“No law or logic says managers and shareholders won’t err in their pursuit of shareholder wealth – in fact, they certainly will: Knowledge is imperfect, the environment is competitive, the future is unpredictable.”, Holman W. Jenkins, Jr.
Are Shareholders Obsolete?
The woolly-headed search for a corporate governance that can please everybody.
By Holman W. Jenkins, Jr.
Fund manager James Montier sparked a modest sensation a few weeks ago with a speech and Web presentation claiming “shareholder value maximization is the world’s dumbest idea.”
In a nutshell, his argument is that shareholder wealth maximization has failed to maximize shareholder wealth. Therefore we need a principle other than shareholder wealth maximization to make sure shareholder wealth is maximized.
A lot of such declarations have been heard in the past year, mostly incoherent, mostly suggesting that the governance of publicly traded companies is somehow the source of our economic disappointments.
Let’s start by understanding how truly little we say when we say companies should maximize shareholder wealth. For one company that might mean running up big losses to develop a new product. For another it might mean slashing investment. For another it might mean a hiring binge. For another it might mean layoffs.
Shareholder value is not one thing or one set of actions. It is not a strategy, but an outcome of strategic choices as judged by the restless feedback of the market. It is not tantamount to short termism or reckless profit maximization. Any company can boost profits by cutting advertising, customer service and new product development, but its share value would plummet. The market is rich with companies with high valuations and little earnings precisely because investors see long-term potential.
“When companies focus on pleasing customers, rather than just shareholders, everybody can win,” goes one typical critique published by the Washington Post. Notice the sleight of hand, suggesting that pleasing shareholders is at odds with pleasing customers, when it’s hard to imagine how a company might succeed in pleasing shareholders if it doesn’t please customers.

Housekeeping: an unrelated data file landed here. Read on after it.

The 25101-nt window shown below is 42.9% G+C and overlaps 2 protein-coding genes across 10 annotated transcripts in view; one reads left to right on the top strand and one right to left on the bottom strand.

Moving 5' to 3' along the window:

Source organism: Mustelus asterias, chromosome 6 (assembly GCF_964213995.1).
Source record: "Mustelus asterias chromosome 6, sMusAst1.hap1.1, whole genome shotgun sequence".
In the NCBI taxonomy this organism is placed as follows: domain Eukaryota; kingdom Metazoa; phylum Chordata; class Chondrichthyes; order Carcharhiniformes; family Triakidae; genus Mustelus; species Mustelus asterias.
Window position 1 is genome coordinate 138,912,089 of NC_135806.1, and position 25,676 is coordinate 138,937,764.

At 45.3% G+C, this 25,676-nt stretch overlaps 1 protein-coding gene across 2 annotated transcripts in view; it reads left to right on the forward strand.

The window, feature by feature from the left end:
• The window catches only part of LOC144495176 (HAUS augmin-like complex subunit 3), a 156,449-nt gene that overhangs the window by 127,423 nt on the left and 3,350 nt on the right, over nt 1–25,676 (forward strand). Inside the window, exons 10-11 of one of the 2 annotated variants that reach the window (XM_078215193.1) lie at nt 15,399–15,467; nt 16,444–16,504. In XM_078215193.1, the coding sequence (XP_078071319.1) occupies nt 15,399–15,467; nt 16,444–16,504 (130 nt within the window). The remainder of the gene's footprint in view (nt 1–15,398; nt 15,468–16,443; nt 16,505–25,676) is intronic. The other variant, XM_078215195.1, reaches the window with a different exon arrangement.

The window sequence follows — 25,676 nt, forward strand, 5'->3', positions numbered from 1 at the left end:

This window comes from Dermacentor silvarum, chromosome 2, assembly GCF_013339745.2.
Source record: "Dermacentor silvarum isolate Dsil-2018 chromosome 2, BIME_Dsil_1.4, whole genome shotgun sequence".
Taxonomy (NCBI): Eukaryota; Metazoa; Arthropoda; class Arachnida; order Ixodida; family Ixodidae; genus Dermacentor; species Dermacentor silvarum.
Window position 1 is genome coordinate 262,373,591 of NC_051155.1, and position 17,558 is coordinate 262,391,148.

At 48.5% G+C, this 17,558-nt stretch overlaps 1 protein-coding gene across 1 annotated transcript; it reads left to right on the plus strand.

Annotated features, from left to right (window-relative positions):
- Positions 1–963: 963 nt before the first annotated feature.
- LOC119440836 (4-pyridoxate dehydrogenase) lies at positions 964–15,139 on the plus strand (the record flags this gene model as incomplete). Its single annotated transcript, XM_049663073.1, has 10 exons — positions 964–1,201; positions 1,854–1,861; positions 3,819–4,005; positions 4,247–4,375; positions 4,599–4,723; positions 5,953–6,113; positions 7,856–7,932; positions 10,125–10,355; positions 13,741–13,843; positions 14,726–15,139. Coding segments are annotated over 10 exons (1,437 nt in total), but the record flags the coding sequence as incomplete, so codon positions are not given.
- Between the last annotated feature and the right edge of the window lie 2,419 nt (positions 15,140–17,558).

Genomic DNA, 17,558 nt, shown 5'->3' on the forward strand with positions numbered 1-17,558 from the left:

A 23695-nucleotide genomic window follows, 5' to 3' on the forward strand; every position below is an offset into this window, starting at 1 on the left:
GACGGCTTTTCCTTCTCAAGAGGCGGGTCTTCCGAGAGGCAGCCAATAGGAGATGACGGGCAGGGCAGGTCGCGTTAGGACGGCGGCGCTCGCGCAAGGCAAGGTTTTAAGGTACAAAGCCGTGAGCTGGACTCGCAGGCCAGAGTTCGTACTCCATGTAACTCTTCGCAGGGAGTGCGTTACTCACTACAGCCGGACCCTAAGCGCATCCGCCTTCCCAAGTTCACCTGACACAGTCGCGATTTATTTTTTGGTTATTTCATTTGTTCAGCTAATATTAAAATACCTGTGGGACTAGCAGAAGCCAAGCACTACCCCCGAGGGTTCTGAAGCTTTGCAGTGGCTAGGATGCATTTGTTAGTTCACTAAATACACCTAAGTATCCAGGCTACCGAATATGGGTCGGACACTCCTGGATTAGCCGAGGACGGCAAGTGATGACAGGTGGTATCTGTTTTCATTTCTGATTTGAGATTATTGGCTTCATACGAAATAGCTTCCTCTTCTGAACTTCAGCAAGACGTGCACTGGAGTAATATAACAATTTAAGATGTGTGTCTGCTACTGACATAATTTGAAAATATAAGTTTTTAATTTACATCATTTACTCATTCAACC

Maximizing shareholder wealth necessarily means optimizing (not minimizing, not maximizing) other values like customer satisfaction and worker pay. Maybe there is a better approach, but then explain what it is. Maybe critics would like to say that shareholder wealth should be maximized, minus 10%. Explain how that is to be done.
But let’s face it, many such media jeremiads are fakely generalizing a complaint about a single company. Lately that company has been Timken , which under investor pressure last year separated its bearings business from its specialty steel business.
Critics of the transaction seem to worry that the strong bearings business won’t be available to prop up the weak steel business. But it’s hard to make a general principle of corporate governance out of a supposed duty of profitable businesses to subsidize unprofitable ones. If that’s to be society’s goal, shouldn’t the burden be placed more fairly on everyone (i.e., taxpayers) to prop up failing enterprises?
No law or logic says managers and shareholders won’t err in their pursuit of shareholder wealth—in fact, they certainly will: Knowledge is imperfect, the environment is competitive, the future is unpredictable. But Timken is one company among the 5,000 U.S. public companies; it’s one company among the 109,000 U.S. firms with 100 or more employees; it’s one company among the 1.7 million with 20 or more employees.
Timken can screw up without invalidating the general principle that owners seeking to maximize the value of their businesses end up doing a pretty decent job of satisfying customers and employees along the way.
Most transcendently blithering are those who argue that America’s shareholder-driven public companies (but only them!) are failing our economy by not investing and hiring more. This should remind you of National Lampoon’s solution for inflation in the 1970s: Pay people less for jobs, and charge less for things in stores.
While we’re at it, why not solve the problem of war. People, stop killing each other! OK, problem solved.
Of course, getting companies to invest more, hire more and pay higher wages won’t come from hectoring them to invest more, hire more and pay higher wages. It will come from creating a policy environment more conducive to growth, confidence in the future, and workers getting a chance to improve their skills and productivity.